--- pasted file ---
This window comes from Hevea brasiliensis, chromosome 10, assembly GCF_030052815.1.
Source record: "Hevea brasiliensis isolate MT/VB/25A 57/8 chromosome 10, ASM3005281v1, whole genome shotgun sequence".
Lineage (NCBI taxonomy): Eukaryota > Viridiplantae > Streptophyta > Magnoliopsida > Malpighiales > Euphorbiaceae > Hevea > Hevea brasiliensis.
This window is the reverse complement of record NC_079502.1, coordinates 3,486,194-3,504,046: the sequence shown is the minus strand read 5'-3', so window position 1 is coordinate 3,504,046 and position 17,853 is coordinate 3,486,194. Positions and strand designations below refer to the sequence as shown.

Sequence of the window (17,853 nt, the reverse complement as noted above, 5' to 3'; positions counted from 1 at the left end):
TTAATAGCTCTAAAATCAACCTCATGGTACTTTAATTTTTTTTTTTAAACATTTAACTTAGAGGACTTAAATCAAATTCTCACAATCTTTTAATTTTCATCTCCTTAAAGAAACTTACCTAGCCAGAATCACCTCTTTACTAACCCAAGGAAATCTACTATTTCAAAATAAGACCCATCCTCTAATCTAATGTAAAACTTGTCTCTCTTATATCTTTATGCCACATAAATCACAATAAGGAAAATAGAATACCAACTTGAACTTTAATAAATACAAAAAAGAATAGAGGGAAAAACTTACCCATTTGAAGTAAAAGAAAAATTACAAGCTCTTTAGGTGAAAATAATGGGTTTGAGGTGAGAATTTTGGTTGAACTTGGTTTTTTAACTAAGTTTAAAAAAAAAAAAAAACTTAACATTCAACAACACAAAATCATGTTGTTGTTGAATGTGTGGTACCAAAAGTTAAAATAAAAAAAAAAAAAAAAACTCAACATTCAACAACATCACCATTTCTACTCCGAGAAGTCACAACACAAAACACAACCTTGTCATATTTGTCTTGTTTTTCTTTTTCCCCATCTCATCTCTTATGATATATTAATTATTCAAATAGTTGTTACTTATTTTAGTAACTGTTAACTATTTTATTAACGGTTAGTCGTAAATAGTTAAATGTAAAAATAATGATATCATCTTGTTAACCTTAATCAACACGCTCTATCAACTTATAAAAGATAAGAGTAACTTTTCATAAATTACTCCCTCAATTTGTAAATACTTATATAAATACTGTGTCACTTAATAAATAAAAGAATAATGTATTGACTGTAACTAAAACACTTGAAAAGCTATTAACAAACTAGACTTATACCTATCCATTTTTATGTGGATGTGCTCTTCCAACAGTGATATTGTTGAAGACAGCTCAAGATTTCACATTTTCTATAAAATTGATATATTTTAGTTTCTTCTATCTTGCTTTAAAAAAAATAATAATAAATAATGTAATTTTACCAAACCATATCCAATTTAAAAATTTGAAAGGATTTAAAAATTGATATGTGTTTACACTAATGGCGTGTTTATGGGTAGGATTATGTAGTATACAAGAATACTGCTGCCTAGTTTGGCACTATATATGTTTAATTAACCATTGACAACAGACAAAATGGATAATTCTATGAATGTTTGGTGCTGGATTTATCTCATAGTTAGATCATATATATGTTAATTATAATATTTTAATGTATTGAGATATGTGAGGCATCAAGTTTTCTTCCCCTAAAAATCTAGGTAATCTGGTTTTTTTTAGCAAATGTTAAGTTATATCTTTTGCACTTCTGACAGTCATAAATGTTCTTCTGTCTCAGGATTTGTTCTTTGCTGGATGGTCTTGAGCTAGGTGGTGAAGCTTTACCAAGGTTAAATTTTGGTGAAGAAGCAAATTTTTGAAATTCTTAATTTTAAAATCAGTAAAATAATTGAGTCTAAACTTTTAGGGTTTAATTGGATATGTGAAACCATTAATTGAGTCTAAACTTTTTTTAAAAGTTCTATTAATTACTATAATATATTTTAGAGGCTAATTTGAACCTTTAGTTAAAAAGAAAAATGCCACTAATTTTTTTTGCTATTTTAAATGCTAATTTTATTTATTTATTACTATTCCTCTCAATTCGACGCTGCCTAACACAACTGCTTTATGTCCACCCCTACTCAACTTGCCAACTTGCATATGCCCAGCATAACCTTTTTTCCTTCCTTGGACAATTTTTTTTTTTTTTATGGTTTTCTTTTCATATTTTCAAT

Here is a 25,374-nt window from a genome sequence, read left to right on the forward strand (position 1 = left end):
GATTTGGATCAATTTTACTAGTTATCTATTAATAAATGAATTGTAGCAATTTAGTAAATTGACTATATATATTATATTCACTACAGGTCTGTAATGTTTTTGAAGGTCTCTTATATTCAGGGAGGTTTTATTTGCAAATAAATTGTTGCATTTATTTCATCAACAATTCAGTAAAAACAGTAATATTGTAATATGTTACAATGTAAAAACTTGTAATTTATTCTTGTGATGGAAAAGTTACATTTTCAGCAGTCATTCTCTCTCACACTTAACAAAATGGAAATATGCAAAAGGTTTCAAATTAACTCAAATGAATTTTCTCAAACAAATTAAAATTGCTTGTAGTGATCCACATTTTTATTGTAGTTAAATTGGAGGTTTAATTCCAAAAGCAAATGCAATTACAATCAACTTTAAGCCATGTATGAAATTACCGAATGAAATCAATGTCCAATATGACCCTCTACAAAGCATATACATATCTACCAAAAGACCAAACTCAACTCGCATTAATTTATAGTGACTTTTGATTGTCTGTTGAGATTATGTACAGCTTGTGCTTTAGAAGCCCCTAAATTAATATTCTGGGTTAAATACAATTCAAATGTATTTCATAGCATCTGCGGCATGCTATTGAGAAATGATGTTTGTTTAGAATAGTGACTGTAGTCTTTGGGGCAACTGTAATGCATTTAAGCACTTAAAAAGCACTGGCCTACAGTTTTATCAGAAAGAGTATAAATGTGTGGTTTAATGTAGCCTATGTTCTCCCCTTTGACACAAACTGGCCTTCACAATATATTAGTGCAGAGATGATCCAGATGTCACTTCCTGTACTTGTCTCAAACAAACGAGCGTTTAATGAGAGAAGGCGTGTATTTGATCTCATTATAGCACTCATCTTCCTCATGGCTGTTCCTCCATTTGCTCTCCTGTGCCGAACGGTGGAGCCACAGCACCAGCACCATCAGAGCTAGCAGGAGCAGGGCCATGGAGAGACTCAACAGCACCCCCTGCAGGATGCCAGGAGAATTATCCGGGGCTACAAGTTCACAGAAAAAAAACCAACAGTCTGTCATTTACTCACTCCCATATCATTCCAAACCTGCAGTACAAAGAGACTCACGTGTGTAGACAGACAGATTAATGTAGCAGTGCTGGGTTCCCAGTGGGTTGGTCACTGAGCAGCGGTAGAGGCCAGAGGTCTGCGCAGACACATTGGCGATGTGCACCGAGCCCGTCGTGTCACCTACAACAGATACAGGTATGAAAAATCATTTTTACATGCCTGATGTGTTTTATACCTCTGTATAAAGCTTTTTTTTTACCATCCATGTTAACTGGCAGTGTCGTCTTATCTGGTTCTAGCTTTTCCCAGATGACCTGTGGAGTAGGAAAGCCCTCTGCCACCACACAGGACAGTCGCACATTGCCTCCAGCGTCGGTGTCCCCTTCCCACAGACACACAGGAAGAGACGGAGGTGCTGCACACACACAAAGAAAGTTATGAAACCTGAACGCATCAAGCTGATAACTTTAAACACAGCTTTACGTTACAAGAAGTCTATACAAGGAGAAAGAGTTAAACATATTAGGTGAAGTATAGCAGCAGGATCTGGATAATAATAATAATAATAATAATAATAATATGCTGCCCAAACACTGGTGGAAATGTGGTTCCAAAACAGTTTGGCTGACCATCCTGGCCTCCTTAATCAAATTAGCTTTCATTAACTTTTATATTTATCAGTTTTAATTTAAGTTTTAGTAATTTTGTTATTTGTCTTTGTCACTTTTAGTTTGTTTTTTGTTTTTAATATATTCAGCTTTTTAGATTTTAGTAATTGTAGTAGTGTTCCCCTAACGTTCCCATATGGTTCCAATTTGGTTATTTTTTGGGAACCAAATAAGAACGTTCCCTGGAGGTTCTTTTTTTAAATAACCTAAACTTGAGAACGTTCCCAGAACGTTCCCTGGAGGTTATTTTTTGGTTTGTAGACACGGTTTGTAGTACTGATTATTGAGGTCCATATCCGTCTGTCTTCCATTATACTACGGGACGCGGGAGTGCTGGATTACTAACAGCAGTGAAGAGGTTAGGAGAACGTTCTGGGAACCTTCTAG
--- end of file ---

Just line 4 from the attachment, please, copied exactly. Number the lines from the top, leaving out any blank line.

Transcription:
This window is the reverse complement of record NC_079502.1, coordinates 3,486,194-3,504,046: the sequence shown is the minus strand read 5'-3', so window position 1 is coordinate 3,504,046 and position 17,853 is coordinate 3,486,194. Positions and strand designations below refer to the sequence as shown.